This case presents the question of whether or not a debt is in the nature of support when it is owed to a governmental unit based on the overpayment of funds that had been disbursed for the purpose of allowing the Debtor to purchase food in support of herself and her two minor children. Within the 90-day preference period, the Illinois Department of Human Services (“DHS”) obtained a payment on just such a debt out of the Debtor’s tax refund. The Debtor sued to recover it as a preference. DHS countered that the payment is protected by § 547(c)(7), which insulates bona fide transfers or payments made on account of debts that are, among other things, in the nature of support (including assistance provided by a governmental unit) of a given debtor’s spouse, former spouse, or child (or that child’s parent). The Debtor urges this court to focus on the fact that the debt owing to the government is a new debt and is separate from the payment of monies to her that gave rise to the debt. The new debt is a return debt for money that should never have been paid in the first place, she argues, and it is not in the nature of support of her children because that debt financially benefits only the government. DHS counters that any such new debt for reimbursement will never directly be in the nature of support of the Debtor’s children. A reimbursement debt owed to the government is in the nature of support, it argues, when it is based on or related to actions by the government that had the effect of supporting the Debtor’s children. Here, that would include the provisioning of funds allowing the Debtor to purchase food for her household.
Beginning in 2009, the Debtor applied for and received Supplemental Nutrition Assistance Program (“SNAP”) benefits from DHS for herself and her two minor children. The applications required the Debtor to disclose the number of persons in her household, which came to three: herself and her two minor children. From October to December of 2009, the Debtor received payments in the total amount of $1,008. Then, from August of 2010 to January of 2011, she received total payments amounting to $2,386. These benefits had been awarded based on a household size of three. Thereafter (in March of 2011), DHS determined that the Debtor had failed to disclose certain income, and, therefore, all of the benefits received had been overpaid, amounting to a total overpayment of $3,394. Payments were made and applied on $1,473 of that amount, leaving $1,921 owing. In 2015, DHS utilized its offset rights to intercept the amount owing for overpayment from the Detbor’s income tax refund. It received the $1,921 owed to it by the Debtor. The Debtor is now trying to recover that amount as a preferential transfer.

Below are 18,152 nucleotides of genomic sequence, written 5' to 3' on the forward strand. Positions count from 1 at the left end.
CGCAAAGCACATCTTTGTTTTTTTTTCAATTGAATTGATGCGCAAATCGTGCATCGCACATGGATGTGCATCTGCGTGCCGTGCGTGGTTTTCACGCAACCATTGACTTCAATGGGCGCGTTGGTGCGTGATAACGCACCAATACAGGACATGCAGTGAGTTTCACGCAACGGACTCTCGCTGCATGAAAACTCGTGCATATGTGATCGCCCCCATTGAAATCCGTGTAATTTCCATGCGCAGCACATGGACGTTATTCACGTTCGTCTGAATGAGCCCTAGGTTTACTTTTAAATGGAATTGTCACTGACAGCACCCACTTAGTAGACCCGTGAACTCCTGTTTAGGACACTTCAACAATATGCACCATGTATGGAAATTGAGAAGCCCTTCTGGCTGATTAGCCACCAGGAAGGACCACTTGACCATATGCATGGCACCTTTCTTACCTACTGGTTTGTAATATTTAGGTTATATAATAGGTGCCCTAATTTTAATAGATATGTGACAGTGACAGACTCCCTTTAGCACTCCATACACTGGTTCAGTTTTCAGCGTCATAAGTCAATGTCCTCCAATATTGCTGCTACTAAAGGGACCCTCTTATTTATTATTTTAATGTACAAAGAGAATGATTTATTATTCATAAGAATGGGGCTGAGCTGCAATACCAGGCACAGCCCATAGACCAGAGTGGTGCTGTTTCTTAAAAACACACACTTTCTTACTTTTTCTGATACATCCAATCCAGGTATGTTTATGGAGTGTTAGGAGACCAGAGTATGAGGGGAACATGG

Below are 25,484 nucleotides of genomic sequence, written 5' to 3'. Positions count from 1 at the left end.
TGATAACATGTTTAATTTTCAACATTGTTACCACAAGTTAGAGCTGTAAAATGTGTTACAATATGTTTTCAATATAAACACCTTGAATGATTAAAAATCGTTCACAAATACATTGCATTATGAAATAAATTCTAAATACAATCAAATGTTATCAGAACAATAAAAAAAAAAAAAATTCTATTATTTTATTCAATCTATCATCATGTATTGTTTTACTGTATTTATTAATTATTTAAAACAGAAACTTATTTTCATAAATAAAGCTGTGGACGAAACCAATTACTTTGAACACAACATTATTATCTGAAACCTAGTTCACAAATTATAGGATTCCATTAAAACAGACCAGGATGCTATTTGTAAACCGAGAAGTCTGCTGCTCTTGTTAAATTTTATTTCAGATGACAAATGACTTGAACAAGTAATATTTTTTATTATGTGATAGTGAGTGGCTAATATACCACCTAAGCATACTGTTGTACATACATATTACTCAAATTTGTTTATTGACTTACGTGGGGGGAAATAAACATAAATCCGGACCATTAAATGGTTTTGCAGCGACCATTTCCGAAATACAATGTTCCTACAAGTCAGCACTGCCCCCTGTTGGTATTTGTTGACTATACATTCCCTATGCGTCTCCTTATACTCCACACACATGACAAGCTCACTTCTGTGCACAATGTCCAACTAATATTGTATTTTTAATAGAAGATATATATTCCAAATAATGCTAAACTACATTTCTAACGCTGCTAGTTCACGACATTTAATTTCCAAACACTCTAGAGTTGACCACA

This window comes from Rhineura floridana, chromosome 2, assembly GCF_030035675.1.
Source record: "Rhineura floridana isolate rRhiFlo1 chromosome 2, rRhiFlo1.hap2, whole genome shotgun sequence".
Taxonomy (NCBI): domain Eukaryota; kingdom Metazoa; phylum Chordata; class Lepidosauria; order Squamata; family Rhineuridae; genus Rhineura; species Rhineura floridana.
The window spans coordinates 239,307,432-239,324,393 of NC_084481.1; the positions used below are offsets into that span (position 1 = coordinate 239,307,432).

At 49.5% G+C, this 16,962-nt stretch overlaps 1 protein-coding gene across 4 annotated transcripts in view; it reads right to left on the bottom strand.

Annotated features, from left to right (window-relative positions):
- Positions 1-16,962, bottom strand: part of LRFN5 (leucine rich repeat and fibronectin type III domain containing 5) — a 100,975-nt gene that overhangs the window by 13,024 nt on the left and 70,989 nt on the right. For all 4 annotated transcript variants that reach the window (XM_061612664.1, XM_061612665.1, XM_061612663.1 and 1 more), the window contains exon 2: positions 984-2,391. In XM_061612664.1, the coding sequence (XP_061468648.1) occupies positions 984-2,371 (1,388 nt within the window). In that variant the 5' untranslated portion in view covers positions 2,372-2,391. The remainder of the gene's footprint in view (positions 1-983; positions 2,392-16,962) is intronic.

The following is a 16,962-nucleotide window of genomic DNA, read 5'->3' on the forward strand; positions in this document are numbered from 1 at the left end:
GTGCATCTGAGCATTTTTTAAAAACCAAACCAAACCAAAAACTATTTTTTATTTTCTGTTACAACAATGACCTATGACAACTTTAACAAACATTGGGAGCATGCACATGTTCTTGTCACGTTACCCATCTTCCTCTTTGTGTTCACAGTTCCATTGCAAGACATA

Both parties have filed motions for summary judgment. DHS asserts that it fits within the preference exception for payments on debts constituting “domestic support obligations.” It argues that because the debt is for the overpayment of funds used to support the Debtor’s children, the debt is “in the nature” of support of those children under § 101(14A). This line of reasoning finds support in several cases considering the issue of government overpayment of benefits that are deemed to be in the nature of support of the debtor’s children. The Debtor argues that the debt is for the return of value/funds that should never have been paid in the first place, and is, therefore, not “in the nature of support” because the debt owing back from the Debtor to DHS is an independent debt. That debt, she argues, is certainly not for the support of her spouse or children, but rather only benefits the government. This line of reasoning primarily finds support in a great many cases considering the issue of overpayments of child or spousal support by one ex-spouse or child’s parent to another.